Deep Brain Stimulation Affects Personality

Adina Roskies Academic Minute:

Among the exciting developments in the Neurosciences and Cognitive Sciences is the ability to directly intervene in cognitive function. Pioneering work in the areas of Deep Brain Stimulation and brain computer interfaces (also known as BCIs) has demonstrated that we have the ability to dramatically reduce the motor impairments of Parkinson’s disease, to alleviate Treatment Resistant Depression, and to allow people with neural degeneration or traumatic injury to regain motor or sensory function via the connection to robotic prostheses. Although these interventions involve considerable risks and are quite invasive, and although they may not work for everyone, they can significantly improve the quality of life of the people for whom they are effective. They also bring to the fore deep philosophical questions about the nature of our humanity, and ethical considerations surrounding the deliberate intervention into the organ that somehow defines our agency and identity.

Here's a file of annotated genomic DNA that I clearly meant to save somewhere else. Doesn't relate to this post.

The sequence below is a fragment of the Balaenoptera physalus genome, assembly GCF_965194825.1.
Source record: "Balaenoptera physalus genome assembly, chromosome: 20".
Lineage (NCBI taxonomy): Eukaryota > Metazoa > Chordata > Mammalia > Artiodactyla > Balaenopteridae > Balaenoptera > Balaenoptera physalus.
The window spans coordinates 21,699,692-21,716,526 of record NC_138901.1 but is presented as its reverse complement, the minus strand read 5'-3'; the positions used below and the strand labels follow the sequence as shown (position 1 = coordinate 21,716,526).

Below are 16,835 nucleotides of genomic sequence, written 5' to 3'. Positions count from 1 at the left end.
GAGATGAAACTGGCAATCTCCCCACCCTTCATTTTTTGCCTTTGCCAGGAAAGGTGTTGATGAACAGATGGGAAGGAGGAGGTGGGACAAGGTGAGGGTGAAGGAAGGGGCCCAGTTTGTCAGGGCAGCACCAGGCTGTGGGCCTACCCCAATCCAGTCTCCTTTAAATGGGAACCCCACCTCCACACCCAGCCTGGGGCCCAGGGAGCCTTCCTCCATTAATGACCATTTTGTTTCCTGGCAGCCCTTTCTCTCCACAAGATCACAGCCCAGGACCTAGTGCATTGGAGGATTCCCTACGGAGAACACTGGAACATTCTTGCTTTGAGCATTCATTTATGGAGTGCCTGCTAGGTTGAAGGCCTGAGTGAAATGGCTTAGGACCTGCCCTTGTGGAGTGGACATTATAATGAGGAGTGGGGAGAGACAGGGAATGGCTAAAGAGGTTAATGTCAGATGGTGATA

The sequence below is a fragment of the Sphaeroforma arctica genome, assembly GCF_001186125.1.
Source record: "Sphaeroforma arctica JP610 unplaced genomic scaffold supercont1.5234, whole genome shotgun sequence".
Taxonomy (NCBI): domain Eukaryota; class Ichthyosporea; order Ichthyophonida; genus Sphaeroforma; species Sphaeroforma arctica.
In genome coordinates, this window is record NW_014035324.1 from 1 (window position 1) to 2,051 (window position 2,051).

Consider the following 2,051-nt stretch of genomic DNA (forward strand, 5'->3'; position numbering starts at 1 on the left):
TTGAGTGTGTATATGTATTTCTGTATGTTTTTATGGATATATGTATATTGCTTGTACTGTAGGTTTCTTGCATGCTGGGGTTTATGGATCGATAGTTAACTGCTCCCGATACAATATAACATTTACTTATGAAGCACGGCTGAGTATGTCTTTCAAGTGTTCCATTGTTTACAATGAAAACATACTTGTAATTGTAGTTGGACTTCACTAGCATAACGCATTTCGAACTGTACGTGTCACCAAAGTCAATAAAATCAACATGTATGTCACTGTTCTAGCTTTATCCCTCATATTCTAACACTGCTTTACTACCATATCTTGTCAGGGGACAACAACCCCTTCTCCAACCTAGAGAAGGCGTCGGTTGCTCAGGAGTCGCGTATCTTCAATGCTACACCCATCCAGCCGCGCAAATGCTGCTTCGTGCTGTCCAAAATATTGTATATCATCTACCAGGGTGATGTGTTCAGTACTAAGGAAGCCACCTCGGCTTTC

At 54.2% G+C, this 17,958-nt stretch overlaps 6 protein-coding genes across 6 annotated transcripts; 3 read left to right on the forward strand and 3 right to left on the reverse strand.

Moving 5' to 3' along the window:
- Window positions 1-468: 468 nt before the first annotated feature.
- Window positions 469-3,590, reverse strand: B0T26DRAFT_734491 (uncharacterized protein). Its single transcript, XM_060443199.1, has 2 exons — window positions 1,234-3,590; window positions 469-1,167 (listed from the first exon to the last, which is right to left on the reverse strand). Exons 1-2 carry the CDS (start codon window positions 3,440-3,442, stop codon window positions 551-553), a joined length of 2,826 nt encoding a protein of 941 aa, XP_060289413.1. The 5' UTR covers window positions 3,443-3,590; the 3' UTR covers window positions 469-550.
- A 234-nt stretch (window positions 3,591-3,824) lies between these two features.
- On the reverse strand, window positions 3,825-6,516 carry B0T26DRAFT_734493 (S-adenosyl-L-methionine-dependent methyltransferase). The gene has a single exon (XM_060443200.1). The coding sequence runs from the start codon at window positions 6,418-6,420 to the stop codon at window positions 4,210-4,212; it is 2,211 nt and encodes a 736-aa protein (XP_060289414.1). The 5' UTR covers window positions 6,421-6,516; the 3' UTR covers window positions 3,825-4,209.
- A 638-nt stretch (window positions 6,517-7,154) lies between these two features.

The fact that we can increasingly well target and modulate the activity of certain brain regions in order to effect therapeutic change, and translate our natural brain activity into instructions for robotic limbs makes plain that mental functioning is, in some deep way, nothing other than neural functioning. Consider the case of a patient undergoing DBS that resulted in his switch from having broad musical tastes to having an obsession for the music of Johnny Cash. When DBS was interrupted, his tastes reverted to his original eclectic interests; when DBS was resumed, the preference for Johnny Cash returned. Others have developed psychoses or gambling addictions. That our tastes and other aspects of our personalities are stably modulated by neural modulation challenges our intuitive dualistic view of the mind as something over and above our physical bodies. It also poses a challenge to a number of deeply held beliefs concerning responsibility, free will, religious belief, and moral objectivity.

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